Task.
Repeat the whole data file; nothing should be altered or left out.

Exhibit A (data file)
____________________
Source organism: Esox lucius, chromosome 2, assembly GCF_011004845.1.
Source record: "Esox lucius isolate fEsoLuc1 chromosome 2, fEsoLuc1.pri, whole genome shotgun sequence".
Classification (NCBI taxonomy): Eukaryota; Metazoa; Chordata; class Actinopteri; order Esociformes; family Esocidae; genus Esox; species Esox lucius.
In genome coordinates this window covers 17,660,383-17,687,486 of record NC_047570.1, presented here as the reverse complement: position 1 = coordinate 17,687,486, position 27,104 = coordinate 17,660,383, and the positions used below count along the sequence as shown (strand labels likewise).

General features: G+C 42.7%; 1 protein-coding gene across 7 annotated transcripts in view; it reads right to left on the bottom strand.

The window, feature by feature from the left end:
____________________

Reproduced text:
Source organism: Esox lucius, chromosome 2, assembly GCF_011004845.1.
Source record: "Esox lucius isolate fEsoLuc1 chromosome 2, fEsoLuc1.pri, whole genome shotgun sequence".
Classification (NCBI taxonomy): Eukaryota; Metazoa; Chordata; class Actinopteri; order Esociformes; family Esocidae; genus Esox; species Esox lucius.
In genome coordinates this window covers 17,660,383-17,687,486 of record NC_047570.1, presented here as the reverse complement: position 1 = coordinate 17,687,486, position 27,104 = coordinate 17,660,383, and the positions used below count along the sequence as shown (strand labels likewise).

General features: G+C 42.7%; 1 protein-coding gene across 7 annotated transcripts in view; it reads right to left on the bottom strand.

The window, feature by feature from the left end: